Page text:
• Time-to-close rose to an average of 40.5 days in November of 2015 from 35.9 in November of 2014, a 12.8% increase.
  • Time-to-close peaked at 41.2 days in the 4th week of November

While early indications are that TRID has delayed some closings, anecdotal evidence suggests that sales are still likely to close. Consequently, the impact to home sales volume and statistics should be transitory. The change will cause a one-period shift in sales to the next month and each subsequent month will have a full month’s tally of sales. As time-to-close declines, there may be a modest increase to monthly sales as the market catches up. This shift may modestly impact the seasonal factors used to adjust economic time series of home sales.

In the long-term, lenders and closing agents may adjust to the new environment reducing the time-to-close. In the near term, consumers are likely to require a 45-day lock period rather than the standard 30-day. This could add $100 to $300 onto the cost of closing.

–Source: Ken Fears in Economist Commentaries 22 Dec 2015–

Luxury Homes Use “Smart” Tech to Go Green


While luxury homes are often criticized for being excessive and wasteful, the last few years have seen high-end construction make a concerted turn toward improved sustainability and efficiency. In 2015, more than ever, smart home technology is being applied to the problem of energy consumption and environmental impact, resulting in luxury homes that are simultaneously high-end and eco-friendly.

Jennifer Egbert, a REALTOR based in Boulder, Colorado who specializes in luxury homes, has noticed a steady uptick in the combination of smart home technology and eco-friendly design practices in new luxury home constructions. “Smart home design is evolving quickly to meet the demands of current homeowners and future buyers,” Egbert wrote in a recent online article for At Home Colorado. “Especially here in Boulder, high-tech and energy efficient houses continue to rise in popularity.”

According to Egbert, an ILHM-certified real estate professional, four of today’s most popular luxury home design features focus on solar power, water conservation, efficient energy storage, and smart home technology.

Passive Solar Homes

In addition to harnessing the sun’s power with high-efficiency solar panels, today’s most ecologically oriented luxury residences are built using passive solar home design. With careful window positioning and insulation, passive solar homes are heated and cooled naturally by the environment, reducing reliance on A/C and furnace units that are famously inefficient—particularly in spacious, open-plan homes like those on the luxury market. Egbert is currently featuring a Boulder-area high-tech passive house on her website, and she sees the passive house trend as both unique and important. “It’s paving the way for a new type of lifestyle—one that emphasizes an appreciation for nature while providing high-end building components.”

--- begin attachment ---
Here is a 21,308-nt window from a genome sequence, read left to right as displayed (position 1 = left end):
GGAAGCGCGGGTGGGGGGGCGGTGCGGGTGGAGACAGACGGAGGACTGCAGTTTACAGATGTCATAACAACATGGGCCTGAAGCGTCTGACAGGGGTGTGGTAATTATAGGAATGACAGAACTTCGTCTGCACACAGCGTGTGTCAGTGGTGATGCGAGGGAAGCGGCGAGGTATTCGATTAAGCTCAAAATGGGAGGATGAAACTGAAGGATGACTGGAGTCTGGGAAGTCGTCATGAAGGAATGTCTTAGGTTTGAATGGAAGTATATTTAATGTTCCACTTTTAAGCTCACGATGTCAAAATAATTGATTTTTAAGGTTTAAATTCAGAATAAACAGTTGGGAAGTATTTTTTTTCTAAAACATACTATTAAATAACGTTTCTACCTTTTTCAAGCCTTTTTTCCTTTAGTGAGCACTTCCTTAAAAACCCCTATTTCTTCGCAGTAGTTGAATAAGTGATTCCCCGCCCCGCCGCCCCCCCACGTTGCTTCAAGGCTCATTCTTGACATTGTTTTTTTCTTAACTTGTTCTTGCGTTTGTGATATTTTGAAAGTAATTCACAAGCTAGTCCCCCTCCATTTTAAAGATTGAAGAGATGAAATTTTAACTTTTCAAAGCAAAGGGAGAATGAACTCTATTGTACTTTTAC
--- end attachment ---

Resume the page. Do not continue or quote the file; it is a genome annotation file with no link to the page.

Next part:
Water Conservation

Newer eco-friendly luxury homes are doing away with expansive green lawns and non-native plants that require mind-boggling volumes of water. “Homeowners are becoming increasingly concerned with conserving water,” noted Egbert, “which is why many residences are employing water-saving landscaping design techniques like hardscaping or xeriscaping.” In addition, wealthy eco-minded homeowners are installing simple design features to reduce water consumption, such as high-efficiency toilets, showerheads, and faucets, as well as water capture systems that harvest rainwater for in-home use.

Tesla Home Energy Battery

One of the most groundbreaking recent innovations in eco-technology is the Tesla home energy battery, which is out of stock until 2016—proof of its popularity. The Tesla Powerwalllinks with a home’s solar panels, stores energy for later consumption, and provides energy to run a residence regardless of weather conditions. If the residence is connected to the grid, the Powerwall further helps to cut utility bills by charging during times of day when energy costs are at their lowest. “Energy efficiency is on most people’s minds these days,” said Egbert, “so some homeowners are going to great lengths to cut down on their utility bills.”

Smart Home Technology

Along with incorporating eco-friendly design features into their residences, luxury homeowners are implementing cutting-edge “smart home” technology, which integrates seamlessly with mobile devices and offers easy manipulation of home functions like temperature, humidity, lighting, irrigation, and entertainment. Ambient intelligent systems (AmI) go one step further by predicting and responding to residents’ needs. A network of sensors tracks movements and behavioral patterns and, as a result, the system can turn up the lights as you enter a dark hallway or adjust the heating when you’re expected to get home late from work. Remarking on the growing popularity of high-tech luxury homes, Egbert said, “To many homeowners, the phrase ‘smart home’ still conjures up images of futuristic gadgets, but that technology is definitely available and many builders and home owners are choosing to implement it.”

— Luxury Insights 07 December 2015 —